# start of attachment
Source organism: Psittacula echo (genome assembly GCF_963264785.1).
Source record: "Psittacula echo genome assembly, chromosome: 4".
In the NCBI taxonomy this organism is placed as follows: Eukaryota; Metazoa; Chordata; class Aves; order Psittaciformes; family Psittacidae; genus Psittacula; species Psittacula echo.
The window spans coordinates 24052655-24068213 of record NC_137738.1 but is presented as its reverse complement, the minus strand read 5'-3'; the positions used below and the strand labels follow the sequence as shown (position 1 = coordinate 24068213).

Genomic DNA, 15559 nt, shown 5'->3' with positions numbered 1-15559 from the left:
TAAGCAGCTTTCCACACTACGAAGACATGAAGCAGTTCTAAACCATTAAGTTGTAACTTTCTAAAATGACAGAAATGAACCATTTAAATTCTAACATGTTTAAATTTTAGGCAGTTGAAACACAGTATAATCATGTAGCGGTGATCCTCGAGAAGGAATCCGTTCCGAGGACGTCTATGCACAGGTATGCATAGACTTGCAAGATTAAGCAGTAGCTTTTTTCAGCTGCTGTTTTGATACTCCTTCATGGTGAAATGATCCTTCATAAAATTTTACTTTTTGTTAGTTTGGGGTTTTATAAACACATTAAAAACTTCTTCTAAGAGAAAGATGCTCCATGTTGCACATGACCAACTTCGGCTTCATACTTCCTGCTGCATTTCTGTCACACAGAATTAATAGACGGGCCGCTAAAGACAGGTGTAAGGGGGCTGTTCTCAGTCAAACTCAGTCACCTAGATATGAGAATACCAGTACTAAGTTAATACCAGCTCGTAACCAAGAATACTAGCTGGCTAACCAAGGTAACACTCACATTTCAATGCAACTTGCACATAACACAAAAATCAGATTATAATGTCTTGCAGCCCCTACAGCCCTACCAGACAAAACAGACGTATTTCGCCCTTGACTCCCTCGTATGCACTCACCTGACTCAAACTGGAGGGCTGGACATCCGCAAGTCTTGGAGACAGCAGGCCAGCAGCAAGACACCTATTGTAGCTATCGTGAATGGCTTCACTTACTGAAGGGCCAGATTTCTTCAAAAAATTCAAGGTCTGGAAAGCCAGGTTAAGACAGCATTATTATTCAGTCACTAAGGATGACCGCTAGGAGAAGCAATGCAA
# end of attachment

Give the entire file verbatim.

Source organism: Psittacula echo (genome assembly GCF_963264785.1).
Source record: "Psittacula echo genome assembly, chromosome: 4".
In the NCBI taxonomy this organism is placed as follows: Eukaryota; Metazoa; Chordata; class Aves; order Psittaciformes; family Psittacidae; genus Psittacula; species Psittacula echo.
The window spans coordinates 24052655-24068213 of record NC_137738.1 but is presented as its reverse complement, the minus strand read 5'-3'; the positions used below and the strand labels follow the sequence as shown (position 1 = coordinate 24068213).

Genomic DNA, 15559 nt, shown 5'->3' with positions numbered 1-15559 from the left:
TAAGCAGCTTTCCACACTACGAAGACATGAAGCAGTTCTAAACCATTAAGTTGTAACTTTCTAAAATGACAGAAATGAACCATTTAAATTCTAACATGTTTAAATTTTAGGCAGTTGAAACACAGTATAATCATGTAGCGGTGATCCTCGAGAAGGAATCCGTTCCGAGGACGTCTATGCACAGGTATGCATAGACTTGCAAGATTAAGCAGTAGCTTTTTTCAGCTGCTGTTTTGATACTCCTTCATGGTGAAATGATCCTTCATAAAATTTTACTTTTTGTTAGTTTGGGGTTTTATAAACACATTAAAAACTTCTTCTAAGAGAAAGATGCTCCATGTTGCACATGACCAACTTCGGCTTCATACTTCCTGCTGCATTTCTGTCACACAGAATTAATAGACGGGCCGCTAAAGACAGGTGTAAGGGGGCTGTTCTCAGTCAAACTCAGTCACCTAGATATGAGAATACCAGTACTAAGTTAATACCAGCTCGTAACCAAGAATACTAGCTGGCTAACCAAGGTAACACTCACATTTCAATGCAACTTGCACATAACACAAAAATCAGATTATAATGTCTTGCAGCCCCTACAGCCCTACCAGACAAAACAGACGTATTTCGCCCTTGACTCCCTCGTATGCACTCACCTGACTCAAACTGGAGGGCTGGACATCCGCAAGTCTTGGAGACAGCAGGCCAGCAGCAAGACACCTATTGTAGCTATCGTGAATGGCTTCACTTACTGAAGGGCCAGATTTCTTCAAAAAATTCAAGGTCTGGAAAGCCAGGTTAAGACAGCATTATTATTCAGTCACTAAGGATGACCGCTAGGAGAAGCAATGCAA